What Are The Benefits of Real World Emissions Tests?

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The beginning of September 2017 saw a significant development for vehicle manufacturers selling their products in Europe as it marked the start date for the new emission testing procedures for all new cars.

THE TEST(S)      

The new test is actually two tests; the Worldwide Harmonised Light Vehicle Testing Procedure or WLTP, and the Real Driving Emissions test or RDE.

The WLTP is the improved version of the old testing procedure but is now drastically more complex and comprehensive, with a whole raft of new measures taken to improve the accuracy when measuring emissions and fuel consumption:

  • More realistic driving behaviour
  • Higher average and maximum speeds
  • Greater range of driving situations (urban, suburban, motorway etc.)  
  • Longer test distances
  • Stricter car set up and measurement conditions
  • More dynamic and representative accelerations and decelerations
  • Shorter Stops
  • More realistic ambient temperatures closer to the European average
  • Enables best and worst case values on consumer information, reflecting the options available for similar car models
  • Optional equipment: CO2 values and fuel consumption are provided for individual models as built.

The RDE is an entirely new phase of testing, and involves the car being used as it would normally out on the road with the vehicle put through a fairly standard list of driving situations. Every emission by the vehicle is measured for compliance against EU threshold levels.

  • Motorways (higher speeds)
  • Urban roads (lower speeds)
  • Rural roads (medium speeds)
  • Up- and down-hill driving
  • Low and high altitudes
  • Year-round temperatures (Jan –Dec)

By the 1st September 2018 all new cars on sale will have undergone WLTP testing, and by the 1st of September 2019 all new cars will have had RDE testing too.

The increased difficulty in passing these tests combined with the ever stricter limits being placed on emissions places a lot of pressure on car manufacturers to significantly reduce the impact of harmful emissions on the environment.


Increasingly consumers insist on emission and efficiency data when purchasing vehicles – particularly fuel economy – and need to be able to trust the figures they are basing their decisions on. The new tests are an attempt to clarify this.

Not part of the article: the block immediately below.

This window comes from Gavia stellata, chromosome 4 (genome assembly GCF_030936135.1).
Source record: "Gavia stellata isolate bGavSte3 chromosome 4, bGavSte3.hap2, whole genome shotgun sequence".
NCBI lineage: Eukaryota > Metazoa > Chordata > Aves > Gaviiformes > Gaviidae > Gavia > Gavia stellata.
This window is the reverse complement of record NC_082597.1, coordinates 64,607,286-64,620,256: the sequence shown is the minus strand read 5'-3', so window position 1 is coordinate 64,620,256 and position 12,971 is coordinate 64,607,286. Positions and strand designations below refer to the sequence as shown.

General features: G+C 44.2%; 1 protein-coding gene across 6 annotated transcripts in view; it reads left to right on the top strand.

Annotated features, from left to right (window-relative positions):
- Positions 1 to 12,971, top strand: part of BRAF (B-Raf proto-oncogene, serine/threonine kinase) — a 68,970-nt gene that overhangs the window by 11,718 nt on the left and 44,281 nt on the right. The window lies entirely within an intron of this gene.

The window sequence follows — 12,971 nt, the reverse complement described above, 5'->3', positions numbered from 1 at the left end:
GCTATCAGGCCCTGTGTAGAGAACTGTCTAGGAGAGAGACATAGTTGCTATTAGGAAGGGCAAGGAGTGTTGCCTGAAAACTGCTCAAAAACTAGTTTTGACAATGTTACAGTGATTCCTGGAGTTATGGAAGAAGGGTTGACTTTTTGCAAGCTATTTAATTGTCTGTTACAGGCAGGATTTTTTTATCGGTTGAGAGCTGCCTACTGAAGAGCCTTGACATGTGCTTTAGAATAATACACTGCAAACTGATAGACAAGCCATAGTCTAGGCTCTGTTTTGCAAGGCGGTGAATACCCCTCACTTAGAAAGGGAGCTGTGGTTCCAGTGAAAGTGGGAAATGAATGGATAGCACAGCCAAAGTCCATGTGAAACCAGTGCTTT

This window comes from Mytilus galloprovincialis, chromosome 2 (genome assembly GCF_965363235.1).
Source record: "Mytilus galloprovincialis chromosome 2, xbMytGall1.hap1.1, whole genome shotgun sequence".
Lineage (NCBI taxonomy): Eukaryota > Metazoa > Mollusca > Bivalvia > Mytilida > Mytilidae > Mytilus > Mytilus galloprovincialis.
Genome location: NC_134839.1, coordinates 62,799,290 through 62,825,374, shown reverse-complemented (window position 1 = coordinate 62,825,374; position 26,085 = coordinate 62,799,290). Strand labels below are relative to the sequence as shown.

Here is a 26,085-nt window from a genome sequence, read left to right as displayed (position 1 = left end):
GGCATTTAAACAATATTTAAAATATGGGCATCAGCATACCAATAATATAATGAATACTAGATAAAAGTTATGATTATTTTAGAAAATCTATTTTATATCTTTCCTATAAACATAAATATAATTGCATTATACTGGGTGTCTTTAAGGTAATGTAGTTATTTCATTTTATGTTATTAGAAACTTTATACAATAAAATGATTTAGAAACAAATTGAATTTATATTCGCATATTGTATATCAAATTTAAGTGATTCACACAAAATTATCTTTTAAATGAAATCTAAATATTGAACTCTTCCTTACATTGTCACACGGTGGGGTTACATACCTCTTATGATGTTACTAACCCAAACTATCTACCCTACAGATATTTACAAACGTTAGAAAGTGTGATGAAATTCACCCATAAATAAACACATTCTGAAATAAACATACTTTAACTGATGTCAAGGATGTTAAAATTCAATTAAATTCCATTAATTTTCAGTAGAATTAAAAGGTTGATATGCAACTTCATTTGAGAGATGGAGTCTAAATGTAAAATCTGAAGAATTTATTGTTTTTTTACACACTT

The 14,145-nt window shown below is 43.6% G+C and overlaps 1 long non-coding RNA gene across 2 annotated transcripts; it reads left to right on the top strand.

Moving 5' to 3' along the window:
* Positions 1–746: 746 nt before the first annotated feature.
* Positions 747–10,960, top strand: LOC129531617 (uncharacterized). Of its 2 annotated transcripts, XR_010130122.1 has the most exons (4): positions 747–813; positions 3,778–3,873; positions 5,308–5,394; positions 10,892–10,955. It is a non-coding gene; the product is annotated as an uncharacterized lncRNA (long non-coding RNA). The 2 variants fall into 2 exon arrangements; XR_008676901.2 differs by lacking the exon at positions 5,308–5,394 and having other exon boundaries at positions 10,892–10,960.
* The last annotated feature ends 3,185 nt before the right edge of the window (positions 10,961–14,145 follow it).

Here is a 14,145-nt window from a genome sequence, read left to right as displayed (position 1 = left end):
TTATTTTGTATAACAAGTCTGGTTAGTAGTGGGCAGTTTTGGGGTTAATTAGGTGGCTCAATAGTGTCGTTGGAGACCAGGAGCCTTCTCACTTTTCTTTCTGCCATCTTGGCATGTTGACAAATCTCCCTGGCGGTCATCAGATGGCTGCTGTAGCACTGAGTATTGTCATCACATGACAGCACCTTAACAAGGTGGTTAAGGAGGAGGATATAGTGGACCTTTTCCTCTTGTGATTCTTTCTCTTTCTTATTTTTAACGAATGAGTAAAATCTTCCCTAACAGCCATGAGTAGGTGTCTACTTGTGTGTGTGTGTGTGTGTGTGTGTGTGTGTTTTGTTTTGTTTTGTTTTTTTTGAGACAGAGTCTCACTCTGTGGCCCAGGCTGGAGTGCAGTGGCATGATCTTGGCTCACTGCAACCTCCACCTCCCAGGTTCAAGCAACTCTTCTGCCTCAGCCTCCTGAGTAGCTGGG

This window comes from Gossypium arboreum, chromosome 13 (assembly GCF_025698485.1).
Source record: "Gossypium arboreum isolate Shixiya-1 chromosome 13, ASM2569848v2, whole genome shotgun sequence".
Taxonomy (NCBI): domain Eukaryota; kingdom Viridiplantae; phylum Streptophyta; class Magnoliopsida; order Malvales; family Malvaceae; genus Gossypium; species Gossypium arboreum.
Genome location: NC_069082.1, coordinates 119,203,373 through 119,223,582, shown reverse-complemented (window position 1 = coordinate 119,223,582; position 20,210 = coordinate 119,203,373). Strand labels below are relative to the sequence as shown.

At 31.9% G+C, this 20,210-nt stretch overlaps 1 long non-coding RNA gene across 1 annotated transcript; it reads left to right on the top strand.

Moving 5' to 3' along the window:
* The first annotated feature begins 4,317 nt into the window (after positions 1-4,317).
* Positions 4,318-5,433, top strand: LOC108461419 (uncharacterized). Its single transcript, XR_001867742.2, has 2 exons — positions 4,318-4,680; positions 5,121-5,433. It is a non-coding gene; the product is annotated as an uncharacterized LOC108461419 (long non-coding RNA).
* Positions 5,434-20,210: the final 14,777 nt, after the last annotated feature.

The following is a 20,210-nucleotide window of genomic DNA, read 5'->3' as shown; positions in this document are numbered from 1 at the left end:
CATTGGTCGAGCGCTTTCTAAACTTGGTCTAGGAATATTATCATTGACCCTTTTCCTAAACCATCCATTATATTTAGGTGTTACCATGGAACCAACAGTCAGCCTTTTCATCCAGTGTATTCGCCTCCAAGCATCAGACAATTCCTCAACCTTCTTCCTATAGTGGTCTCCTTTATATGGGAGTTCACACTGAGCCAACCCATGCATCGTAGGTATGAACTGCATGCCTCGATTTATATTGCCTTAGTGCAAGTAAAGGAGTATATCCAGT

We are becoming increasingly aware of the impact our behaviour is having on the environment, and are actively looking to balance whatever gains we can make in fuel economy and performance with the impact it’s having on the air we breathe. 

The tests still aren’t perfect; one criticism is the new tests do not set any criteria for the time of day they are conducted - and as crawling through rush hour traffic is far more inefficient than a leisurely cruise along a clear road this criticism is probably valid.  But it’s still a big improvement and those looking to buy a car as environmentally friendly as possible can at least make a more informed choice.


Environmental impact is the primary reason for the strict limits being placed on vehicles. The majority of nations have agreed to reduce their man-made CO2 emissions with two international treaties over the past few decades, the Kyoto Protocol 1997 and the Paris Climate Accord 2015.

Transportation is a major contributor to the UK’s emissions, accounting for around 20% of all CO2, and as the UK has fully committed itself to meeting the targets set out in those agreements all sectors must work hard at changing their practices to achieve this.


Globally, air pollution now kills 3.3 million people – roughly the population of Uruguay – every year, and if emissions continue at their current rate this figure could be double by the year 2050.

Or the same as wiping out Denmark on an annual basis.

Despite having plateaued, asthma rates in the UK are still among the worst in Europe. Effective treatments have been developed to limit the damage, but it stills consigns suffers to worse overall health due to restricted ability to exercise and interrupted sleep. The NHS spends £1billion a year treating the problem.

Any improvements would make a real difference to a great many people, and vehicle manufacturers are working to solve the problem.

Automotive has always innovated new ways to make their engines more appealing to consumers by extracting more power from smaller and smaller sized engines - improving both fuel efficiency and lowering overall emissions. 

Direct injection, cylinder deactivation, variable valve timing, turbochargers, have all contributed to keeping the combustion engine relevant through refinement, but more now has to be done.

New fuel sources are now being developed as a possible replacement for fossil fuels with hydrogen and nitrogen both actively being tested, along with the more ubiquitous electric vehicle.


Although still in their infancy, with the time and level of refinement that’s been invested into combustion engines who knows what can be achieved.


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